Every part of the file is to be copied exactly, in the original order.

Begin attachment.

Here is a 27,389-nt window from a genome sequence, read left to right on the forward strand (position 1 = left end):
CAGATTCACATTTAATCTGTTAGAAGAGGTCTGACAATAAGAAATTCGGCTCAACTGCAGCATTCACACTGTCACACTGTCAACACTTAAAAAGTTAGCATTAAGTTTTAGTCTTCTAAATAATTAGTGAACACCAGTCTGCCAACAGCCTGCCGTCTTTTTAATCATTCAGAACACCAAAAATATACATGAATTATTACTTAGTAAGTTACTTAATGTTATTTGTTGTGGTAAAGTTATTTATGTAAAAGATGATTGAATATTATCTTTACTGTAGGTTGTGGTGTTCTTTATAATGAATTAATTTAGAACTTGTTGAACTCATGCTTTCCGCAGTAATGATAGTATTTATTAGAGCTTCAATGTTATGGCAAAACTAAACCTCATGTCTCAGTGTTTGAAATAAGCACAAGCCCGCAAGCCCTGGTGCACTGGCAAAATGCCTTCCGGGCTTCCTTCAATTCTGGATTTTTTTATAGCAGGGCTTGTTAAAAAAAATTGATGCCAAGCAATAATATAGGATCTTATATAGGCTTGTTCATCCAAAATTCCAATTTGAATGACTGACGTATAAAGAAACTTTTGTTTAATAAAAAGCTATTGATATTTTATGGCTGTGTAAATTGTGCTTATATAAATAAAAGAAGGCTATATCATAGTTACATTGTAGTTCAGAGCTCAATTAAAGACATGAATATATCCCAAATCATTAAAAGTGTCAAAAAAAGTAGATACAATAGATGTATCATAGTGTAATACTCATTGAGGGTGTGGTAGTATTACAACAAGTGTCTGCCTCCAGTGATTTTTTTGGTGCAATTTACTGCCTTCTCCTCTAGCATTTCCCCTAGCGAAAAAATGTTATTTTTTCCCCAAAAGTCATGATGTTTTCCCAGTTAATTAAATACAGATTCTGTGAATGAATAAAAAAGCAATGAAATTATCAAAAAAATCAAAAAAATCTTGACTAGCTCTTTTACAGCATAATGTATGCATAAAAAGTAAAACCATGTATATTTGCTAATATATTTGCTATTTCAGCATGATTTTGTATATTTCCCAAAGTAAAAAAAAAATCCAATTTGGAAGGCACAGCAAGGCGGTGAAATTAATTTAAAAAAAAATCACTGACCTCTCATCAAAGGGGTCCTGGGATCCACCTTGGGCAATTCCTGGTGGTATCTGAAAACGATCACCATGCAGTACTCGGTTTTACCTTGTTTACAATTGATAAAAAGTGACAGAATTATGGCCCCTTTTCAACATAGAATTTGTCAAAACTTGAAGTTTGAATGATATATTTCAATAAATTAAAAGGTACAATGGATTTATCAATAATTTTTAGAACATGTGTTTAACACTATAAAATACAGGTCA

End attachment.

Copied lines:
Here is a 27,389-nt window from a genome sequence, read left to right on the forward strand (position 1 = left end):
CAGATTCACATTTAATCTGTTAGAAGAGGTCTGACAATAAGAAATTCGGCTCAACTGCAGCATTCACACTGTCACACTGTCAACACTTAAAAAGTTAGCATTAAGTTTTAGTCTTCTAAATAATTAGTGAACACCAGTCTGCCAACAGCCTGCCGTCTTTTTAATCATTCAGAACACCAAAAATATACATGAATTATTACTTAGTAAGTTACTTAATGTTATTTGTTGTGGTAAAGTTATTTATGTAAAAGATGATTGAATATTATCTTTACTGTAGGTTGTGGTGTTCTTTATAATGAATTAATTTAGAACTTGTTGAACTCATGCTTTCCGCAGTAATGATAGTATTTATTAGAGCTTCAATGTTATGGCAAAACTAAACCTCATGTCTCAGTGTTTGAAATAAGCACAAGCCCGCAAGCCCTGGTGCACTGGCAAAATGCCTTCCGGGCTTCCTTCAATTCTGGATTTTTTTATAGCAGGGCTTGTTAAAAAAAATTGATGCCAAGCAATAATATAGGATCTTATATAGGCTTGTTCATCCAAAATTCCAATTTGAATGACTGACGTATAAAGAAACTTTTGTTTAATAAAAAGCTATTGATATTTTATGGCTGTGTAAATTGTGCTTATATAAATAAAAGAAGGCTATATCATAGTTACATTGTAGTTCAGAGCTCAATTAAAGACATGAATATATCCCAAATCATTAAAAGTGTCAAAAAAAGTAGATACAATAGATGTATCATAGTGTAATACTCATTGAGGGTGTGGTAGTATTACAACAAGTGTCTGCCTCCAGTGATTTTTTTGGTGCAATTTACTGCCTTCTCCTCTAGCATTTCCCCTAGCGAAAAAATGTTATTTTTTCCCCAAAAGTCATGATGTTTTCCCAGTTAATTAAATACAGATTCTGTGAATGAATAAAAAAGCAATGAAATTATCAAAAAAATCAAAAAAATCTTGACTAGCTCTTTTACAGCATAATGTATGCATAAAAAGTAAAACCATGTATATTTGCTAATATATTTGCTATTTCAGCATGATTTTGTATATTTCCCAAAGTAAAAAAAAAATCCAATTTGGAAGGCACAGCAAGGCGGTGAAATTAATTTAAAAAAAAATCACTGACCTCTCATCAAAGGGGTCCTGGGATCCACCTTGGGCAATTCCTGGTGGTATCTGAAAACGATCACCATGCAGTACTCGGTTTTACCTTGTTTACAATTGATAAAAAGTGACAGAATTATGGCCCCTTTTCAACATAGAATTTGTCAAAACTTGAAGTTTGAATGATATATTTCAATAAATTAAAAGGTACAATGGATTTATCAATAATTTTTAGAACATGTGTTTAACACTATAAAATACAGGTCA